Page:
Hydraulic fracturing or fracking has been receiving a lot of attention in the media lately. However, this method of extracting natural gas and oil from shale rock isn’t a new concept. Actually, fracking has been used commercially for 65 years. More recently, these cutting-edge technologies have become more and more common.
This is mostly due to using fracking as a method for gaining access to hard to reach gas. However, there are strong opinions that these methods are harmful to the environment. Not only are there possible connections between fracking and earthquakes but also many cases of water reservoirs becoming toxic due to gas seepage. Additionally, because of the process in which fracking is done, huge amounts of water are required to extract the gas from the shale rock.
As of yet, there has not been any actual fracking done in the UK. However, exploratory projects have started to see if fracking could be a viable method for extracting the underground gas. Large areas of underground reserves of shale gas have been identified across the UK and particularly in northern England.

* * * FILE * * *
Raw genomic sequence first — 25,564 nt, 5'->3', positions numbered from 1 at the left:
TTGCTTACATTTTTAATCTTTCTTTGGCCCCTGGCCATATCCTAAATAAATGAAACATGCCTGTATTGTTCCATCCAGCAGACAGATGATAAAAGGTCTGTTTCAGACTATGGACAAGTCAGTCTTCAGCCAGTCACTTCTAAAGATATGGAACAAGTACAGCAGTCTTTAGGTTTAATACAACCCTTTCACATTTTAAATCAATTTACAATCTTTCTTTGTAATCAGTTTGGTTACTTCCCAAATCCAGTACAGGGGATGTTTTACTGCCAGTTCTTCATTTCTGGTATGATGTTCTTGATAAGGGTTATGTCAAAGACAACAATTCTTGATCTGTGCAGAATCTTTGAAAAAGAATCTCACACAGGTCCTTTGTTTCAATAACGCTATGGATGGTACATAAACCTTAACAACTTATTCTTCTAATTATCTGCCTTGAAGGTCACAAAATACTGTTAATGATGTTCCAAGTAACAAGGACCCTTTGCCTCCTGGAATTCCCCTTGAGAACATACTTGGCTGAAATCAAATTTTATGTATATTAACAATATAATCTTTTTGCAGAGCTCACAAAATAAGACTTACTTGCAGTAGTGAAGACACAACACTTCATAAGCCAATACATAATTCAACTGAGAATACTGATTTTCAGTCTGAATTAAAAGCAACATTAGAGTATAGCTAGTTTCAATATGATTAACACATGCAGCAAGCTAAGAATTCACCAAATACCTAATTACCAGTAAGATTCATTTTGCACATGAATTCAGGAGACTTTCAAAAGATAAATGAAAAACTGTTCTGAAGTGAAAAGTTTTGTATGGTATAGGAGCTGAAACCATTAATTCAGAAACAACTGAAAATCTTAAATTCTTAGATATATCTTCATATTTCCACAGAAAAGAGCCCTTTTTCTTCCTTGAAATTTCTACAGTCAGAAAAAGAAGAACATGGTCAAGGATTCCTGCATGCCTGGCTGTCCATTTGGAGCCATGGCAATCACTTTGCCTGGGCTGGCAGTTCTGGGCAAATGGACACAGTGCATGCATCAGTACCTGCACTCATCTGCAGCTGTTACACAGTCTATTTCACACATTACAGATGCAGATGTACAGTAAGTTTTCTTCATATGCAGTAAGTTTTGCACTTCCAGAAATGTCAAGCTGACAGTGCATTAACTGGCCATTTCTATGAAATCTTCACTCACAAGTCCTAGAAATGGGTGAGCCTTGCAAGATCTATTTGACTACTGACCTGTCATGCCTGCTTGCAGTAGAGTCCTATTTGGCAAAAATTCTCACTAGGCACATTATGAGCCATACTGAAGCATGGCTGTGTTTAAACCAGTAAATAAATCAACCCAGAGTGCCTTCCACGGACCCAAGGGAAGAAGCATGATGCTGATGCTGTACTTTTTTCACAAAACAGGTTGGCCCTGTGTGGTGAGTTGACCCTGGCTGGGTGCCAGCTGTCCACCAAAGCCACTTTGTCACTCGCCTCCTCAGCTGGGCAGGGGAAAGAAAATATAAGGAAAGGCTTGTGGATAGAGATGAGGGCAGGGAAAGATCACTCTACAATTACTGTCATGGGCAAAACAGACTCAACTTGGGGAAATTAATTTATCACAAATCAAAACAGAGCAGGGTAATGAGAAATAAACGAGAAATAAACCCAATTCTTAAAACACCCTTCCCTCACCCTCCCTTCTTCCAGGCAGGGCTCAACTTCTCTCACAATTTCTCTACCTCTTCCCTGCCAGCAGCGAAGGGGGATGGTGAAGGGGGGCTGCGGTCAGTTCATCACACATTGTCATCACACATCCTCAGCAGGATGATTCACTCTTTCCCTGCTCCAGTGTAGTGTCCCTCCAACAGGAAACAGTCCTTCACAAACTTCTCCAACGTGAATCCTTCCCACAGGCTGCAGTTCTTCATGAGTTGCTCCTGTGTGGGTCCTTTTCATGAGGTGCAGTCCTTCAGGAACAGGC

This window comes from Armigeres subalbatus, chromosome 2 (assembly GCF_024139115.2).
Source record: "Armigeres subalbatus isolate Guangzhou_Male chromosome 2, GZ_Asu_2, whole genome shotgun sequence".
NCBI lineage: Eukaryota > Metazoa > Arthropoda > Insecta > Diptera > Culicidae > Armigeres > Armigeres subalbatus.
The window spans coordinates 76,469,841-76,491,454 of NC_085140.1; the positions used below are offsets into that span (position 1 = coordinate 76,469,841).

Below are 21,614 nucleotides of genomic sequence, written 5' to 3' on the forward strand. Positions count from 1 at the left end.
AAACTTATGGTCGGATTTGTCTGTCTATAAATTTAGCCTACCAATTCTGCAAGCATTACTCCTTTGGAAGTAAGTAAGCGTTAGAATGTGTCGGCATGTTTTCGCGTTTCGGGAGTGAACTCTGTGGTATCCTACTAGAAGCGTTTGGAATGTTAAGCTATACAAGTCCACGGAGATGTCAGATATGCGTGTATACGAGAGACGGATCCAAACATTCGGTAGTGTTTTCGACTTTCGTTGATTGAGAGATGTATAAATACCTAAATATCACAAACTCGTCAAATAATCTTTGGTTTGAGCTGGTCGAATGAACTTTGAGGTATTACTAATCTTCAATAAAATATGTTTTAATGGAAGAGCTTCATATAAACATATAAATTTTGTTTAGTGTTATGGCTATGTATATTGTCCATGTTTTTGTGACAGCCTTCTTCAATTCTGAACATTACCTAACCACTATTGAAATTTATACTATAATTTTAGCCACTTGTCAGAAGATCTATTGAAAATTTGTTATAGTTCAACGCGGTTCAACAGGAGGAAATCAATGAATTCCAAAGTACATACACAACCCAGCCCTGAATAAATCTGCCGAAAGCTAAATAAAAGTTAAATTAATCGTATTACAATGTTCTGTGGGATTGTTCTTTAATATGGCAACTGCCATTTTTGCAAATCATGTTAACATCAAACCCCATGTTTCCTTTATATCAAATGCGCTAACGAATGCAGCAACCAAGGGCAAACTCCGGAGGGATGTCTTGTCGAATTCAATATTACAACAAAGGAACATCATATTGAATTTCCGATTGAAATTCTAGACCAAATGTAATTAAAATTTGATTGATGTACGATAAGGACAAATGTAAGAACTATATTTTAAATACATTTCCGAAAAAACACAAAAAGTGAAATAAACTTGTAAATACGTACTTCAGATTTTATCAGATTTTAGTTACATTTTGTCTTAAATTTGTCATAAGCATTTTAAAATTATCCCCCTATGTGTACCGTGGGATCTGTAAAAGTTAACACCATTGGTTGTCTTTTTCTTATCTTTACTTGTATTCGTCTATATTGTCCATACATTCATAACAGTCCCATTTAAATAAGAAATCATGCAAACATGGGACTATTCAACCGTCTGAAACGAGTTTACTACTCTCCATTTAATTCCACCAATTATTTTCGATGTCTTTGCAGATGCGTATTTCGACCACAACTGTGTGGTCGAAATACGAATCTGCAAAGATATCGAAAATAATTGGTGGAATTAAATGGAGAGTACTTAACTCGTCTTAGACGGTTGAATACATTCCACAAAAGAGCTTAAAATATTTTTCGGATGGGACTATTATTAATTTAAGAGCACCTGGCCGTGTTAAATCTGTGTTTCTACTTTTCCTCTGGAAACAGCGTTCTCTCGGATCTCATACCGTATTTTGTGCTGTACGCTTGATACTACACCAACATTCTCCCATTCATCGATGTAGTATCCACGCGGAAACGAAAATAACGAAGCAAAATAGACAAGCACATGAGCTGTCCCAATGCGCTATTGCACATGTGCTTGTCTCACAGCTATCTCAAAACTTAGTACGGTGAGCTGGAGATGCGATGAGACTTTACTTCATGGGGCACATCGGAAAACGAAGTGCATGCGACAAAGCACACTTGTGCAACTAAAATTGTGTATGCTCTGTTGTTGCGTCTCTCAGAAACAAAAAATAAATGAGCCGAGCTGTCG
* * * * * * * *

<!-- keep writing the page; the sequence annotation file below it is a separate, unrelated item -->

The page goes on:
Despite the environmental damage, North America is enjoying big benefits from fracking. Thousands of jobs have been created to meet the demand for fracking, as well as an increase in supply has caused petrol prices to drop.
Much of the resistance facing fracking stems from concerns for the environment. Tests have shown that fracking can cause earth tremors and possibly even earthquakes. Additionally, there is the risk that potentially carcinogenic chemicals, that are used in fracking processes, could escape and contaminate groundwater around the site. Moreover, environmentalists claim that fracking is a step in the wrong direction towards clean sustainable energy resources.
The Prime Minister of the UK has voiced his support for fracking. “I want us to get on board this change that is doing so much good and bringing so much benefit to North America. I want us to benefit from it here as well.”
The Prime Minister has been met with large protest due to fear that national parks will become destroyed by the aftermath of fracking. MPs in January have said that they will ban any fracking in national parks.
In December however, MPs flipped and voted to allow for fracking to be done at 1,200m below national parks, Areas of Outstanding National Beauty, the Norfolk and Suffolk Broads, and World Heritage Sites.